The soft limit derives from a very simple calculation anchored to a point in time 24 years ago: Take the number of seconds since 00:00:00 01/01/1988 and multiply that figure by 16,384. If the current SCN value is below that, then all is well and processing continues as normal. To put this in simple terms, the calculation assumes that a database running constantly since 01/01/1988, processing 16,384 transactions per second, cannot exist in reality.

In reality, it doesn't. But if you alter reality, it does -- and there are several ways a breach of the SCN soft limit may occur.

The backup bugOne recent example comes in the form of a bug. Oracle databases have a feature that supports hot backups. This allows a database administrator to run a command to facilitate a backup of a live database. It's a handy function that can be run easily: 'ALTER DATABASE BEGIN BACKUP' is the command you need. You can then back up the live database until you issue an 'ALTER DATABASE END BACKUP' command that returns the database to normal operating mode. This makes it very simple for a DBA to take care of live backups of production databases.

The problem is that, due to a coding flaw, issuing the 'BEGIN BACKUP' command causes the SCN for the database instance to increase dramatically, so that the SCN continues to increase at an accelerated rate even after the 'END BACKUP' command is given. Thus, performing a hot backup can increase the SCN value by millions or billions quite quickly -- and that elevated growth continues unabated. In most cases the SCN limits are so far out of reach that the occasional jump in number isn't a cause for concern. Admins are unlikely even to notice the problem.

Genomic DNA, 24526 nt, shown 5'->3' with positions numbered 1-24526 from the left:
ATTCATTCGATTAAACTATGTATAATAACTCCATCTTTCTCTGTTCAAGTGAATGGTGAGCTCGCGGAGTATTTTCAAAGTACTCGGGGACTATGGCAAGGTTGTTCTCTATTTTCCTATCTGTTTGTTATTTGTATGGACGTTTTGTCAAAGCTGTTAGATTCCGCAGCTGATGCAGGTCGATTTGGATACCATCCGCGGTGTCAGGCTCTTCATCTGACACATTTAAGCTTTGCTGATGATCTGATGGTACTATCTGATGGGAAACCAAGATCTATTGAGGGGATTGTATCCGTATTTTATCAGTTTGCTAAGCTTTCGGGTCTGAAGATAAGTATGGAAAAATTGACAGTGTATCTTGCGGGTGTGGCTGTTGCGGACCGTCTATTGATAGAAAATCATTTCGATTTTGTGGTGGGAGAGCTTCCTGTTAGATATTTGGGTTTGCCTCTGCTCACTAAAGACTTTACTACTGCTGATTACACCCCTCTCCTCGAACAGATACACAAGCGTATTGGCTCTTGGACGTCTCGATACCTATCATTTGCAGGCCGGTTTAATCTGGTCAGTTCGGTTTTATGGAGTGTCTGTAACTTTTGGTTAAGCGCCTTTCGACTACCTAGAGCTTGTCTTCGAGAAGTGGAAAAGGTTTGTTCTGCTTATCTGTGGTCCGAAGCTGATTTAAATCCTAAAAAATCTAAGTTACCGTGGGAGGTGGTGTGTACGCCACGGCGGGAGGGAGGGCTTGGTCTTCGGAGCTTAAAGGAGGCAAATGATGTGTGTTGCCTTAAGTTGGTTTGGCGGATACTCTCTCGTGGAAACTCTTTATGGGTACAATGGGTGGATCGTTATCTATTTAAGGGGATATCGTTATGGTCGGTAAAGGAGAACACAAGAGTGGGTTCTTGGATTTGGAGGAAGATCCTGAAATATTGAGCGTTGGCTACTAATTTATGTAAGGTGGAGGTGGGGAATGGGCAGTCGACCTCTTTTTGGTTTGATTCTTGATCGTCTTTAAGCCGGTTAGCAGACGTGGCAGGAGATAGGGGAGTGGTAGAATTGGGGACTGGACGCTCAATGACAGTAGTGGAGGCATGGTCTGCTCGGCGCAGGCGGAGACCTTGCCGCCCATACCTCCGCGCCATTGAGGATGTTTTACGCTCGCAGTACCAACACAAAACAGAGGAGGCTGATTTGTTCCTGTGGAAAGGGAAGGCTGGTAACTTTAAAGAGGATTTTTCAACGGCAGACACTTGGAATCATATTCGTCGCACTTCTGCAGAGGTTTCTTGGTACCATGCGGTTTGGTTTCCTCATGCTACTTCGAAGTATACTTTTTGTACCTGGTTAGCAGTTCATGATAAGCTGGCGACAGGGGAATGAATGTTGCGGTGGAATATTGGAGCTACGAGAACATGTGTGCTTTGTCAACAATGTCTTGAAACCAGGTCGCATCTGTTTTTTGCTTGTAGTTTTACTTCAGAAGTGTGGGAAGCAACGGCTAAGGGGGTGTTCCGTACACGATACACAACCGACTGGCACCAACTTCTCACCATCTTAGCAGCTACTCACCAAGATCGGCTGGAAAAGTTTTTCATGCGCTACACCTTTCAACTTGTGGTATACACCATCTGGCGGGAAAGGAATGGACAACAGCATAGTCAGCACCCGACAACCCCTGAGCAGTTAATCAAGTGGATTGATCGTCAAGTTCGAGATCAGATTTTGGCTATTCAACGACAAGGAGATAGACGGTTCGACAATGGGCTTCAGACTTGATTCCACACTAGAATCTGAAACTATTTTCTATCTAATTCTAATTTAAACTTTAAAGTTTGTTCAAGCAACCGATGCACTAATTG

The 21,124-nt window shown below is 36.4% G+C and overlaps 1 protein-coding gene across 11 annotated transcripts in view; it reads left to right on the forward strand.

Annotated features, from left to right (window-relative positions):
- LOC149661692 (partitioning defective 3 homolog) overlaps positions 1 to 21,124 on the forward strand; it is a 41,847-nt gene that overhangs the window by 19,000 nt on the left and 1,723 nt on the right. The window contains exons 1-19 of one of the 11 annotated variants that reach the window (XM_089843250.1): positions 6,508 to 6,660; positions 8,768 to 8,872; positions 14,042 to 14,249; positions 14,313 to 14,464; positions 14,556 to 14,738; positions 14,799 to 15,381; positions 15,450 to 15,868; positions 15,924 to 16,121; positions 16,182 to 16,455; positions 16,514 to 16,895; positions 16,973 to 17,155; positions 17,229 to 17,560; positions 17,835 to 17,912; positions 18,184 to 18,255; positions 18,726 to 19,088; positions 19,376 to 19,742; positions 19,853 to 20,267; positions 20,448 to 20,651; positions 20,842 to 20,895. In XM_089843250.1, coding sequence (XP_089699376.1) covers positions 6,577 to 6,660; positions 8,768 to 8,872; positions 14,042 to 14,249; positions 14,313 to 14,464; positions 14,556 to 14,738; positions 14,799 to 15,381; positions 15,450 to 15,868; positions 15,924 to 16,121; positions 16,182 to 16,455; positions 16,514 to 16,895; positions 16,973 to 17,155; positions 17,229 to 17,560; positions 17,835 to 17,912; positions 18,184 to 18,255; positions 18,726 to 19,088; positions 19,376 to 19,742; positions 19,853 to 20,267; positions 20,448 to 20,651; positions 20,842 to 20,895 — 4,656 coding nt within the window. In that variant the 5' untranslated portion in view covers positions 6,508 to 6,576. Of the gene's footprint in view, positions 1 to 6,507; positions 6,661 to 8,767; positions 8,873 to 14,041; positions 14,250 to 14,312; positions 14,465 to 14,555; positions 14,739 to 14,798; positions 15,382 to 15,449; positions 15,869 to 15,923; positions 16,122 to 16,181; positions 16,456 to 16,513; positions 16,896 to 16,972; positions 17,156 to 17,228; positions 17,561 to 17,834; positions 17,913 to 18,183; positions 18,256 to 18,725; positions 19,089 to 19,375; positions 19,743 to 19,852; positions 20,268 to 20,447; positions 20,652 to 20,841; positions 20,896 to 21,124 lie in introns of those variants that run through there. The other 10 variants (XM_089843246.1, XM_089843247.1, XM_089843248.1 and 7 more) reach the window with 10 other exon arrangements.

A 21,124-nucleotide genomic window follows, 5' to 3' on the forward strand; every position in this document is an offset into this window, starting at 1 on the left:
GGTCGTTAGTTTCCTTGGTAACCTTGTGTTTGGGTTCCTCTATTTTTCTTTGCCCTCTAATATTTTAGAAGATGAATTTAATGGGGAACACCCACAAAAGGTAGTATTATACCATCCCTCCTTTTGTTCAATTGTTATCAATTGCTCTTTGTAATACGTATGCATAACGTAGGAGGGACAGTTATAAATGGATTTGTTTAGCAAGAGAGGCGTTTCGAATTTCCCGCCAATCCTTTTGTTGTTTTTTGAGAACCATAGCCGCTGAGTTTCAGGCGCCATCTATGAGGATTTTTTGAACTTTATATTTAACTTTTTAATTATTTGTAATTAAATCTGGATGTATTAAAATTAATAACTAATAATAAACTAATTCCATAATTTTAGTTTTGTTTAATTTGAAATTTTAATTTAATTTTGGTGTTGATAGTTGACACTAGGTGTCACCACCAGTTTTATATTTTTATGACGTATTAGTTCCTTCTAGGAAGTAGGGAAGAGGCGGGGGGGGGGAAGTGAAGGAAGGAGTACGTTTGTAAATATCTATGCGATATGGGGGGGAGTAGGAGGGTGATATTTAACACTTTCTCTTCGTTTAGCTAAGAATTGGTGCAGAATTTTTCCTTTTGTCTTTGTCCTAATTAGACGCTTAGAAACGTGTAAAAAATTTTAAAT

The combinationBut when you mix the hot backup bug with large numbers of interconnected databases in a massive Oracle implementation, the combination can result in widespread SCN elevation. Some large Oracle customers have hundreds of database servers running hundreds of Oracle instances interlinked throughout the infrastructure. Each one may be tasked with a core service and a few lesser functions -- but like Kevin Bacon and the rest of Hollywood, nearly all are linked together somehow, through one, two, four, or more intermediary servers.

With all of these servers interconnected, their SCNs become synchronized at one point or another. Collectively they might be pushing more than 16,384 commits per second, but certainly not since 01/01/1988, so the SCN soft limit isn't problematic.

But what if a DBA on one part of this Oracle network runs the flawed hot backup routine? Suddenly, the SCN on his Oracle instances shoot up by, say, 700 million, and this number soon becomes the new SCN for all interlinked Oracle instances throughout the organization. Some time later, another hot backup command is issued by a DBA on the other side of the company. The SCN shoots up a few hundred million this time, also synchronized across all connected instances over time.

With the issuance of a few commands, the SCN of the entire Oracle database infrastructure has increased by hundreds of millions or even hundreds of billions in a short period. Even database instances that connect only occasionally, or for a weekly or monthly batch run, might see their SCN numbers jump by trillions.

In such a scenario, it may be only a matter of time before enough backup commands are run to cause the SCN to eclipse the soft limit -- at which point every interlinked Oracle database server suffers some significant problem, refuses connections from other servers, or simply crashes.

Oracle released a patch to fix the arbitrary SCN growth rate bug in the hot backup code before InfoWorld began researching this story. The backup bug is listed as 12371955: "High SCN growth rate from ALTER DATABASE BEGIN BACKUP in 11g." If you have not already done so, Oracle recommends that you install this patch immediately.

The saboteur But the risk of incrementing the SCN via the backup bug is not the only cause for concern. Perhaps the most important part of our finding is that the SCN can be incremented by anyone who can issue commands on an interconnected database.